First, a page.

Surfing Competition Splinters An Island's Culture
Filmmaker Adam Pesce chronicles a fascinating period of cultural transition in the remote South Pacific island nation of Papua New Guinea, where people follow deeply rooted traditions and change happens very slowly.
The film's location is Vanimo Village, a tiny dot of a town, blessed with beautiful beaches and obligingly perfect surf. The members of the close-knit community have developed a mad passion for surfing. The sport was first introduced to them some 20 years ago, by a vacationing Australian pilot who left his surfboard behind when he left town and returned home.
Fast forward to the present, and we see that surfing has become the Vanimo villagers' fast track ticket to social and financial status on the island. The small community now has two established surfing clubs, and intense rivalry between them is the source of tremendous tensions in the town. The tensions are exacerbated when women, breaking with island traditions that put men first, decide that they, too, want to surf.
The rivalry comes to a head while the two teams prepare for the first-ever Papua New Guinea National Surfing Championship, especially because the top scorers will have a chance to go to Australia for the international surfing competitions. To young islanders, a trip to Australia is a golden opportunity to see the world beyond the wave-swept shores of Papua New Guinea.
A Filmmaker's Eye For Detail
Pesce, who has surfed since he was a child, learned about Vanimo's surfing craze from a magazine article. Papua New Guinea apparently has near-perfect waves for surfing, but the film is about much more than the sport itself. Pesce follows several appealing key characters, and they all have compelling character arcs. Ezekial and Angelus, two of the village's best male surfers, are best friends who face the difficulty of competing against each other. And, Susan and Lesley, the village's top female surfers, are sisters who root for each other, just hoping that a woman will have a win.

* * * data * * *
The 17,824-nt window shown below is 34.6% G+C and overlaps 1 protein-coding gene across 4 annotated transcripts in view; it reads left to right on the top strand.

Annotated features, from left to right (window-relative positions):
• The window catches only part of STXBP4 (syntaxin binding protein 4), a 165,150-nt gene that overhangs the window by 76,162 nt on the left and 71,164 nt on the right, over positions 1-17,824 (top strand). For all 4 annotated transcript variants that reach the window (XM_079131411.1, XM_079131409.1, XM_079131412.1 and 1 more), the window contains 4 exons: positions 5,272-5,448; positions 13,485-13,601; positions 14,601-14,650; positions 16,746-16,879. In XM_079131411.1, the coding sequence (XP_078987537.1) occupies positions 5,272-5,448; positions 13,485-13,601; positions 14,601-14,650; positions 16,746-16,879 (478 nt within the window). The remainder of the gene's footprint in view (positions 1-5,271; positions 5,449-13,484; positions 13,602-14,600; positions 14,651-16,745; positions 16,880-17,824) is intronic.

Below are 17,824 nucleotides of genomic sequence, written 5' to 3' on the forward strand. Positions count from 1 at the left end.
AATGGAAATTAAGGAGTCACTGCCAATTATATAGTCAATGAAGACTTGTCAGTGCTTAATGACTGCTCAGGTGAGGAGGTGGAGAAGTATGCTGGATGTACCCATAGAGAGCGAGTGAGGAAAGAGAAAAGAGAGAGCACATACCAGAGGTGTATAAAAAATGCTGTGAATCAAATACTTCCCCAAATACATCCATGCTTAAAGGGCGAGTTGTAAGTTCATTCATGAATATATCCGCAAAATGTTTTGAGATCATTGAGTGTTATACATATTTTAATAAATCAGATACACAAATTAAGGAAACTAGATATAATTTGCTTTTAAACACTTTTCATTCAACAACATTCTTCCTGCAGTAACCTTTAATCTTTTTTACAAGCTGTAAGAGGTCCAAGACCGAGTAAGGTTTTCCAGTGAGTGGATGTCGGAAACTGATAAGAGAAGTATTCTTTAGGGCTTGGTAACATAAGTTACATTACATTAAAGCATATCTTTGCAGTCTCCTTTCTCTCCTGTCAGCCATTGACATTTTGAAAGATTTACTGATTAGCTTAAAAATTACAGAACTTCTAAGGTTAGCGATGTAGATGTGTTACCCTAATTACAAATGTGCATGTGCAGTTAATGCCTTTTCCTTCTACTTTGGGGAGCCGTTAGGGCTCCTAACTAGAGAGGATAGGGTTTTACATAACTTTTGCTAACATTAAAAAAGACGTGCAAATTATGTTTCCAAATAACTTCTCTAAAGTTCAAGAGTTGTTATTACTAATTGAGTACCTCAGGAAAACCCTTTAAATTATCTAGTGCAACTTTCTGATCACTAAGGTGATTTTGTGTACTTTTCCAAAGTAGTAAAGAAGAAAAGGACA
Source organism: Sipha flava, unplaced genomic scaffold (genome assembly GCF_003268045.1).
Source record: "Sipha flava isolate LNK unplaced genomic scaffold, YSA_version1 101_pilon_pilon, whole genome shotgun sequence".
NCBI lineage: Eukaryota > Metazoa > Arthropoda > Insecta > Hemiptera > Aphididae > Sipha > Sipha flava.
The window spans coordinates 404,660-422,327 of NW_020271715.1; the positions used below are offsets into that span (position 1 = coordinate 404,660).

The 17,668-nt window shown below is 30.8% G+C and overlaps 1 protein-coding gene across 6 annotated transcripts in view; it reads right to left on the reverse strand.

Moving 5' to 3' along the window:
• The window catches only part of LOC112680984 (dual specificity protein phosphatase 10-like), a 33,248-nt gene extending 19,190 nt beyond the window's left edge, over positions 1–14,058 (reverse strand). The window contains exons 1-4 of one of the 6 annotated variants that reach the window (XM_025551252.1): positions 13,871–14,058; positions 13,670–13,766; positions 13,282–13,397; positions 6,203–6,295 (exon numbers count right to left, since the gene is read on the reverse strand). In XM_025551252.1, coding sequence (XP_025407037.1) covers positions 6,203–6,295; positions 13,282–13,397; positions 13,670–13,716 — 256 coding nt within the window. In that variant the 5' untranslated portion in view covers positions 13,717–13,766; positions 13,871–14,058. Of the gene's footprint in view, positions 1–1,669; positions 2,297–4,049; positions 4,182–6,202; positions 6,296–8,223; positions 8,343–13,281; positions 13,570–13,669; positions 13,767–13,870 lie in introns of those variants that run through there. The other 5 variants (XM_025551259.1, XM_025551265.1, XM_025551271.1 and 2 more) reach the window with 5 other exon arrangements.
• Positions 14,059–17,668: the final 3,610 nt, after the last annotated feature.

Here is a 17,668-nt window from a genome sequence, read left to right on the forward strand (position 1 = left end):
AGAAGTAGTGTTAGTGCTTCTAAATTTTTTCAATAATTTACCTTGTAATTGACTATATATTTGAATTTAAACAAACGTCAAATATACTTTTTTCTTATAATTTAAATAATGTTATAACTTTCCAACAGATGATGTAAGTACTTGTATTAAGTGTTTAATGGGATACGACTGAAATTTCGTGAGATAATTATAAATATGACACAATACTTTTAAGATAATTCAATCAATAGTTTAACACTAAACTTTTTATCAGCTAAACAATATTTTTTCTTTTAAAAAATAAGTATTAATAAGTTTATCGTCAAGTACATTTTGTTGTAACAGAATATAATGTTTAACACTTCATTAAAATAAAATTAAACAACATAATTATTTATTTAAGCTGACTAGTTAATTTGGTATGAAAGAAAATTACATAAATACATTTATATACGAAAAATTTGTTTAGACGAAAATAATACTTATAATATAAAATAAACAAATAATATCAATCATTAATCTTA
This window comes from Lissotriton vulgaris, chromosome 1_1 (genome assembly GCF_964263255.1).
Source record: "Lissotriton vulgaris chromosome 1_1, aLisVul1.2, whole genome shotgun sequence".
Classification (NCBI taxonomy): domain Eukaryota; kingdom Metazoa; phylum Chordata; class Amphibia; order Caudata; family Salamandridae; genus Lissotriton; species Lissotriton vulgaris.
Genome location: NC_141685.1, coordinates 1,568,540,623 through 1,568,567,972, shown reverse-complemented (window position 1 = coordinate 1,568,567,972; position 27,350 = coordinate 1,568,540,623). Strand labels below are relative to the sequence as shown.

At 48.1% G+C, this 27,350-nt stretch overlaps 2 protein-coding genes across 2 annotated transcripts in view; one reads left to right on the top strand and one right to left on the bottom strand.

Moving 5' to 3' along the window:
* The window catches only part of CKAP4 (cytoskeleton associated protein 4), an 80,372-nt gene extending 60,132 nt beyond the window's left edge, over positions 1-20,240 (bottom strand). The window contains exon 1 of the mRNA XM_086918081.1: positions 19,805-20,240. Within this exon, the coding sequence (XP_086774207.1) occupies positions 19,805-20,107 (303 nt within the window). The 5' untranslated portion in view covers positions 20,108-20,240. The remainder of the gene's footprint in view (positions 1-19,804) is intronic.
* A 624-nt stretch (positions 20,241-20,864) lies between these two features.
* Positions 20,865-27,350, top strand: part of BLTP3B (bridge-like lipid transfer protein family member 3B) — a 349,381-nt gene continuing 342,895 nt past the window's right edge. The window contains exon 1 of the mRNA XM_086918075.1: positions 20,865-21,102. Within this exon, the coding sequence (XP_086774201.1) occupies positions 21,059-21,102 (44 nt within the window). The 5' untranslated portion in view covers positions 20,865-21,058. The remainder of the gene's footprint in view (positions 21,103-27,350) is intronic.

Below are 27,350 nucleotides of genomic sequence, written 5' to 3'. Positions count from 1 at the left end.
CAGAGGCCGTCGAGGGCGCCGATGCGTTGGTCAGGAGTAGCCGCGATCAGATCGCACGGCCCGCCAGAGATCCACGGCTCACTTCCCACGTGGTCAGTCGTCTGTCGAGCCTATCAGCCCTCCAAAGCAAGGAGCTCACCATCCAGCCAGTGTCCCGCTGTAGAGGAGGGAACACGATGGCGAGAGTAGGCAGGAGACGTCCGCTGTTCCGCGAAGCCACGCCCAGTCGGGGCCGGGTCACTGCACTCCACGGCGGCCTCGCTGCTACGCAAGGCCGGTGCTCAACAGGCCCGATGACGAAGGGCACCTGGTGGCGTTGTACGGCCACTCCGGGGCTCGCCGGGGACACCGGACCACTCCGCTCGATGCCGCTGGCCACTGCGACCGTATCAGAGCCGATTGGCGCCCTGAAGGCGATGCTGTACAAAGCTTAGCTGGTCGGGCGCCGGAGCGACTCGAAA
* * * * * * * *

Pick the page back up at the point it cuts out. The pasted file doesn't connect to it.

All of the competitors face stressful and dramatic family situations that have an impact on their surfing aspirations. Their difficulties reveal as much about island cultural taboos as they do about their personalities. Most dramatic is the situation of Angelus, who's ex-wife, a supporter of the rival surfing club, threatens to have him arrested for failing to pay child support. Lesley's family beats her and burns all of her clothing because she's been intimate with a man who's married to another island woman.
An Intriguing View of Island Life
While filming the competitors negotiating the island's endless parade of perfect waves, Pesce times his delivery of details about their personal lives perfectly. His pacing of the film garners a high score. And, without presenting a parade of background statistics, he presents a platform that invites contemplation about island life, about the effects of cargo culture and the transition of tradition-bound communities as they adopt more "modern" ways. When that surf board was introduced to the community 20 years ago, it was hardly high technology -- yet it transformed village culture as though it had been.
The film provokes thoughts about how globalization occurs, and what its effects might be in remote corners of the globe like Papua New Guinea.
Speaking of remote, Vanimo Village is a destination where few but the most intrepid tourists would schedule for a visit. Pesce's beautifully shot documentary serves as a candid and very intriguing travelogue for people who view the world from the comfort of their armchairs.
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- Director: Adam Pesce
- U.S. Theatrical Release Date: February 3, 2012 (limited, New York and Los Angeles)
- Running Time: 94 mins.
- Parental Advisory: Content advisory for parents
- Country: USA
- Locations: Vanimo Village in Papua New Guinea, and Australia
- Language: English and Papua New Guinea dialect with English subtitles
- Distribution: SnagFilms
- Official Website